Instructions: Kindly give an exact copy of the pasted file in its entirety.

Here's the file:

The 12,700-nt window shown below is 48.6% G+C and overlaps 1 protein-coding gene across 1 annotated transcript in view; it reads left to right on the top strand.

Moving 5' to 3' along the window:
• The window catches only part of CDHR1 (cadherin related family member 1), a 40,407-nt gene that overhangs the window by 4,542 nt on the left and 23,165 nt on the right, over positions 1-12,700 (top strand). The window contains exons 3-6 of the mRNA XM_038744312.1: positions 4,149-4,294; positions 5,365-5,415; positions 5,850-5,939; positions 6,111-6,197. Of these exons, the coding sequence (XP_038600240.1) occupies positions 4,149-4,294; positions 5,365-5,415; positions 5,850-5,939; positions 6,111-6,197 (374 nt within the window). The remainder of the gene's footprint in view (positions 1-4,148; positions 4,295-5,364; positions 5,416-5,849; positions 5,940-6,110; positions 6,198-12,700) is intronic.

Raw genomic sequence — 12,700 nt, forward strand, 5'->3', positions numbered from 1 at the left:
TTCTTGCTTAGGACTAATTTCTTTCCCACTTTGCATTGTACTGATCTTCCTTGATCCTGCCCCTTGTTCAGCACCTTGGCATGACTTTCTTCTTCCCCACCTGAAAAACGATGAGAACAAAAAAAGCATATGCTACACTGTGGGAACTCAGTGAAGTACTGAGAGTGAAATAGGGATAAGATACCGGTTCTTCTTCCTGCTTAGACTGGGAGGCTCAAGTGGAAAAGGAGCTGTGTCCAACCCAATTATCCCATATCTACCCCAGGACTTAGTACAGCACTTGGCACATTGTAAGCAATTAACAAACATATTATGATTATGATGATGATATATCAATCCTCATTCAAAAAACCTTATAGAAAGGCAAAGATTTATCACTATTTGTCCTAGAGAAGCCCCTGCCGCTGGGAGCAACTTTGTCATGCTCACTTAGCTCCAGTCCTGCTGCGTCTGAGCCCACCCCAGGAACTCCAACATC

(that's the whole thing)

The 12,700-nt window shown below is 48.6% G+C and overlaps 1 protein-coding gene across 1 annotated transcript in view; it reads left to right on the top strand.

Moving 5' to 3' along the window:
• The window catches only part of CDHR1 (cadherin related family member 1), a 40,407-nt gene that overhangs the window by 4,542 nt on the left and 23,165 nt on the right, over positions 1-12,700 (top strand). The window contains exons 3-6 of the mRNA XM_038744312.1: positions 4,149-4,294; positions 5,365-5,415; positions 5,850-5,939; positions 6,111-6,197. Of these exons, the coding sequence (XP_038600240.1) occupies positions 4,149-4,294; positions 5,365-5,415; positions 5,850-5,939; positions 6,111-6,197 (374 nt within the window). The remainder of the gene's footprint in view (positions 1-4,148; positions 4,295-5,364; positions 5,416-5,849; positions 5,940-6,110; positions 6,198-12,700) is intronic.

Raw genomic sequence — 12,700 nt, forward strand, 5'->3', positions numbered from 1 at the left:
TTCTTGCTTAGGACTAATTTCTTTCCCACTTTGCATTGTACTGATCTTCCTTGATCCTGCCCCTTGTTCAGCACCTTGGCATGACTTTCTTCTTCCCCACCTGAAAAACGATGAGAACAAAAAAAGCATATGCTACACTGTGGGAACTCAGTGAAGTACTGAGAGTGAAATAGGGATAAGATACCGGTTCTTCTTCCTGCTTAGACTGGGAGGCTCAAGTGGAAAAGGAGCTGTGTCCAACCCAATTATCCCATATCTACCCCAGGACTTAGTACAGCACTTGGCACATTGTAAGCAATTAACAAACATATTATGATTATGATGATGATATATCAATCCTCATTCAAAAAACCTTATAGAAAGGCAAAGATTTATCACTATTTGTCCTAGAGAAGCCCCTGCCGCTGGGAGCAACTTTGTCATGCTCACTTAGCTCCAGTCCTGCTGCGTCTGAGCCCACCCCAGGAACTCCAACATC